Table of Contents Author Guidelines Submit a Manuscript
Oxidative Medicine and Cellular Longevity
Volume 3, Issue 2, Pages 109-121
http://dx.doi.org/10.4161/oxim.3.2.11354

Calcific Uremic Arteriolopathy: Pathophysiology, Reactive Oxygen Species and Therapeutic Approaches

1University of Maryland, Division of Nephrology, Columbia, MI, USA
2University of Maryland, Division of Physiology, Columbia, MI, USA
3University of Missouri School of Medicine, Department of Internal Medicine, Columbia, MI, USA
4University of Missouri School of Medicine, Department of Endocrinology Diabetes and Metabolism, Columbia, MI, USA
5Diabetes and Cardiovascular Disease Research Center, University of Missouri School of Medicine, Columbia, MI, USA

Received 21 January 2010; Revised 29 January 2010; Accepted 1 February 2010

Copyright © 2010 Hindawi Publishing Corporation. This is an open access article distributed under the Creative Commons Attribution License, which permits unrestricted use, distribution, and reproduction in any medium, provided the original work is properly cited.

Abstract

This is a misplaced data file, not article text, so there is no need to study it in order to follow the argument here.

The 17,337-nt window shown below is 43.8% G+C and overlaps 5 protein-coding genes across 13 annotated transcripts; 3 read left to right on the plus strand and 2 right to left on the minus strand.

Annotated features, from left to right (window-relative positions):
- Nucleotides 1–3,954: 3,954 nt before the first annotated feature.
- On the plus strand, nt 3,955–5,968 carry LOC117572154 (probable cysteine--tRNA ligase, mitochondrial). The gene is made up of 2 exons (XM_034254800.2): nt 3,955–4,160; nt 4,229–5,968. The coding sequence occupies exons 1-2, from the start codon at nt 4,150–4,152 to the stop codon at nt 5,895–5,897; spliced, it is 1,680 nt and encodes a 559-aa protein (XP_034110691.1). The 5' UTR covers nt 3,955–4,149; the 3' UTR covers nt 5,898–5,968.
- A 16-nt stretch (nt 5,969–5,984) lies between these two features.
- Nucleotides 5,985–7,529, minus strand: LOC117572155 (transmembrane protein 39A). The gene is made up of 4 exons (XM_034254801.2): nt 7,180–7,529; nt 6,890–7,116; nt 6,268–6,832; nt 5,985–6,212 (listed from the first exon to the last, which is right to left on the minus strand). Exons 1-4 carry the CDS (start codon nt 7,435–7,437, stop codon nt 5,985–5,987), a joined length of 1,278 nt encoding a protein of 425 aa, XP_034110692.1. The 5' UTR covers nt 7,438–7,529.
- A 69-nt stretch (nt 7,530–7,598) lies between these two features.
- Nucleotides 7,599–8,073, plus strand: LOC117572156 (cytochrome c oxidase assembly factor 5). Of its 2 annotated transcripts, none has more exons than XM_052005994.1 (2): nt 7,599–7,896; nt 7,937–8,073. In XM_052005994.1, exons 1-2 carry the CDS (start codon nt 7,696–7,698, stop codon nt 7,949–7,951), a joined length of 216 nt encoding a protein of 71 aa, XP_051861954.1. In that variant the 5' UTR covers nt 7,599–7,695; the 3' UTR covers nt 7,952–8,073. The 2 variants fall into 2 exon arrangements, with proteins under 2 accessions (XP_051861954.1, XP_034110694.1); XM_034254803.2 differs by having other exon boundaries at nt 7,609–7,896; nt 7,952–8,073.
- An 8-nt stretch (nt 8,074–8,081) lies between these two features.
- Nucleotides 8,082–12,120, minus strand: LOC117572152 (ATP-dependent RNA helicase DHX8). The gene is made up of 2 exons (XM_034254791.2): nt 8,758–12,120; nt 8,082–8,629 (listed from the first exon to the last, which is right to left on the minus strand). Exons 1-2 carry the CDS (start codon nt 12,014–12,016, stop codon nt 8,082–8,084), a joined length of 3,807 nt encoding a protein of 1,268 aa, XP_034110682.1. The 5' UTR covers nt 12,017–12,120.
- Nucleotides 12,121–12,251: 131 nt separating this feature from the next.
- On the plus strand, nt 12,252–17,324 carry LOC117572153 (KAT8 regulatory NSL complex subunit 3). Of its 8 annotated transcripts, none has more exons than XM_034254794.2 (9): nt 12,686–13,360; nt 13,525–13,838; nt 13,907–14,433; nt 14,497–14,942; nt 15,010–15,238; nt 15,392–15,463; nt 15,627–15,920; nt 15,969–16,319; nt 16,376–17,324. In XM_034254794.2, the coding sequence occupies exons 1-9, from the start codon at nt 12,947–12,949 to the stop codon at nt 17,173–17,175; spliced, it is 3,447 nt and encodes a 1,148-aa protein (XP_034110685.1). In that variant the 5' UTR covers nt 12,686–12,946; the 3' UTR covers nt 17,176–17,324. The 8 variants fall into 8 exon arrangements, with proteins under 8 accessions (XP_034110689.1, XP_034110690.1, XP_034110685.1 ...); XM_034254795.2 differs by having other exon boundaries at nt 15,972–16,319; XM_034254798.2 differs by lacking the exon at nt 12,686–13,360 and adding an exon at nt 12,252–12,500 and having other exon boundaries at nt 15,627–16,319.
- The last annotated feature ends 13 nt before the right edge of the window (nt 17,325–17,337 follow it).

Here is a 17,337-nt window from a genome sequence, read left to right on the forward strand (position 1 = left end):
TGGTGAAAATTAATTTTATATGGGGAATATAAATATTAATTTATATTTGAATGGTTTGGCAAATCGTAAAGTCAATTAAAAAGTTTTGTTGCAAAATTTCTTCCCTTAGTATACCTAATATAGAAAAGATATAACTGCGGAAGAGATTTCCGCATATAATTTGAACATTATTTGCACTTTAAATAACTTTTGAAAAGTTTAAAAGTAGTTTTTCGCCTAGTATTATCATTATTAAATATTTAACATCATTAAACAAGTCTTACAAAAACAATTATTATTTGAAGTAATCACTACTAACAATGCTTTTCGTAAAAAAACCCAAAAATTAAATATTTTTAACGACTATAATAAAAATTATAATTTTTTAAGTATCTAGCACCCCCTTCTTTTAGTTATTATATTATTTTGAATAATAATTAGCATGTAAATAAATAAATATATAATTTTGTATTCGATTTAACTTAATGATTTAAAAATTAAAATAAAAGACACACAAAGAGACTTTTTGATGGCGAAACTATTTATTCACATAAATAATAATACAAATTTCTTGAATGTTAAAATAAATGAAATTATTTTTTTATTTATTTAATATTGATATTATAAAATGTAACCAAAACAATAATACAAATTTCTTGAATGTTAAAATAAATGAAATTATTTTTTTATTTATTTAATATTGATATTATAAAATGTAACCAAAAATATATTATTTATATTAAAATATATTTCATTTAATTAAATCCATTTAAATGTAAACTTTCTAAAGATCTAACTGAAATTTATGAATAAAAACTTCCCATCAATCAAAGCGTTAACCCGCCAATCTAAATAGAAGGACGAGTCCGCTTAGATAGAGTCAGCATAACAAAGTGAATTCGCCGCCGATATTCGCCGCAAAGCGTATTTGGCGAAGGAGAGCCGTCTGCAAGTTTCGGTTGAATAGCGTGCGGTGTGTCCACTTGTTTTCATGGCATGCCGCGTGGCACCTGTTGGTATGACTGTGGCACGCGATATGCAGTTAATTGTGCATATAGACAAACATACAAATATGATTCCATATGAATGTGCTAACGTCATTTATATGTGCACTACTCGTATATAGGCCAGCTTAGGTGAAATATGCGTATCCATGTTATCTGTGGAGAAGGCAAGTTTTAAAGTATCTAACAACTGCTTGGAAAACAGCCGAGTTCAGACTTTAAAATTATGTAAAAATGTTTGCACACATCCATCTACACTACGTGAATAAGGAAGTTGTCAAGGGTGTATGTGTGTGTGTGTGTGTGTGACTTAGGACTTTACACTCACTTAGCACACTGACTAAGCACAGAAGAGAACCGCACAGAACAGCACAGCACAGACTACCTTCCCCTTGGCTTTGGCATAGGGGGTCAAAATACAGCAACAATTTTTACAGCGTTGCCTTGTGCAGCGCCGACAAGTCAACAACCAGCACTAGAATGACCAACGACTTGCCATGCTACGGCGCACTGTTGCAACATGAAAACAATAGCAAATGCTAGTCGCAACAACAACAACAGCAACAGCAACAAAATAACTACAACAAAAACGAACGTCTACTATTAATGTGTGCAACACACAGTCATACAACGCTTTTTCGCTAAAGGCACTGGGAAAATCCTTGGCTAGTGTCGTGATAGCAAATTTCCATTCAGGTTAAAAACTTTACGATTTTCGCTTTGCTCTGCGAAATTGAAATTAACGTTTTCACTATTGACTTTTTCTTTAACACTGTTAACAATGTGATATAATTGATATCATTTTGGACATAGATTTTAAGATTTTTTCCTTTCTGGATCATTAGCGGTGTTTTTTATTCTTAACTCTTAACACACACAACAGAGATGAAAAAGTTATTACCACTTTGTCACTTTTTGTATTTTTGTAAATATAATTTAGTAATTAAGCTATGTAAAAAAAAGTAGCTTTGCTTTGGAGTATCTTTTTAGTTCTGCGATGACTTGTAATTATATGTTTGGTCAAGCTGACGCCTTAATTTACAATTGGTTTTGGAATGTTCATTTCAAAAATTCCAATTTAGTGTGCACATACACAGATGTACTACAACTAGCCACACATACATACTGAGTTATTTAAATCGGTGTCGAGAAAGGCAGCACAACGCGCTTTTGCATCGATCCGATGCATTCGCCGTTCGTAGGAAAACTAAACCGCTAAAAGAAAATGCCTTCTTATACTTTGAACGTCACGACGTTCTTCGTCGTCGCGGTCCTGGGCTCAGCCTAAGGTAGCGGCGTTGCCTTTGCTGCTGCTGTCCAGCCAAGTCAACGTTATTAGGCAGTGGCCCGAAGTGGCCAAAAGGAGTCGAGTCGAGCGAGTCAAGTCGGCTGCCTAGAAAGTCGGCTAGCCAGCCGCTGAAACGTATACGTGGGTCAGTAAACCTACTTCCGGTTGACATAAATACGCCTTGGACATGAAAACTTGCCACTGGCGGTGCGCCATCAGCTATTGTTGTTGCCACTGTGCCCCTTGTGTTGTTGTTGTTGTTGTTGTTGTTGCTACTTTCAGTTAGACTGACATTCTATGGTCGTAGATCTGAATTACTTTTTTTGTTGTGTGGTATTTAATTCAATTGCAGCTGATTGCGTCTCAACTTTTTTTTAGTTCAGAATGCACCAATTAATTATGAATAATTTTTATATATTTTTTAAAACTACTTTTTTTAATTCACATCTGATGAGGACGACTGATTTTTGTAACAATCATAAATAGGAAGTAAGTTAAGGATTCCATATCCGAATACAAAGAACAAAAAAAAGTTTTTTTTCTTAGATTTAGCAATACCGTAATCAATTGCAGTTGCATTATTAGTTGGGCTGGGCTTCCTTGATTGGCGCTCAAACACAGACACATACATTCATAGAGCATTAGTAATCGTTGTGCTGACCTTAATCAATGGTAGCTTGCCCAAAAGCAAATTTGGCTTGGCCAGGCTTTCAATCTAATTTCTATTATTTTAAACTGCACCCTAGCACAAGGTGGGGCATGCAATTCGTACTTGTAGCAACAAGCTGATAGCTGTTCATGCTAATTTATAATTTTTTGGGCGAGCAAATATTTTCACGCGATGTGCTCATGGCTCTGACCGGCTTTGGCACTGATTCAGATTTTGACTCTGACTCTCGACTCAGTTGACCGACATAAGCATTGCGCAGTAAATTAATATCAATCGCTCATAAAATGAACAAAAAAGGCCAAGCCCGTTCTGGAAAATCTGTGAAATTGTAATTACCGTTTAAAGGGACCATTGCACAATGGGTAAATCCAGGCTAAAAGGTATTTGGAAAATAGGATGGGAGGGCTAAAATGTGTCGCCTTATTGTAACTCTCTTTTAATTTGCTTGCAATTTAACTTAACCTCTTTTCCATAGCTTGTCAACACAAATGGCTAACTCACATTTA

Calcific uremic arteriolopathy (CUA)/calciphylaxis is an important cause of morbidity and mortality in patients with chronic kidney disease requiring renal replacement. Once thought to be rare, it is being increasingly recognized and reported on a global scale. The uremic milieu predisposes to multiple metabolic toxicities including increased levels of reactive oxygen species and inflammation. Increased oxidative stress and inflammation promote this arteriolopathy by adversely affecting endothelial function resulting in a prothrombotic milieu and significant remodeling effects on vascular smooth muscle cells. These arteriolar pathological effects include intimal hyperplasia, inflammation, endovascular fibrosis and vascular smooth muscle cell apoptosis and differentiation into bone forming osteoblast-like cells resulting in medial calcification. Systemic factors promoting this vascular condition include elevated calcium, parathyroid hormone and hyperphosphatemia with consequent increases in the calcium × phosphate product. The uremic milieu contributes to a marked increased in upstream reactive oxygen species—oxidative stress and subsequent downstream increased inflammation, in part, via activation of the nuclear transcription factor NFκB and associated downstream cytokine pathways. Consitutive anti-calcification proteins such as Fetuin-A and matrix GLA proteins and their signaling pathways may be decreased, which further contributes to medial vascular calcification. The resulting clinical entity is painful, debilitating and contributes to the excess morbidity and mortality associated with chronic kidney disease and end stage renal disease. These same histopathologic conditions also occur in patients without uremia and therefore, the term calcific obliterative arteriolopathy could be utilized in these conditions.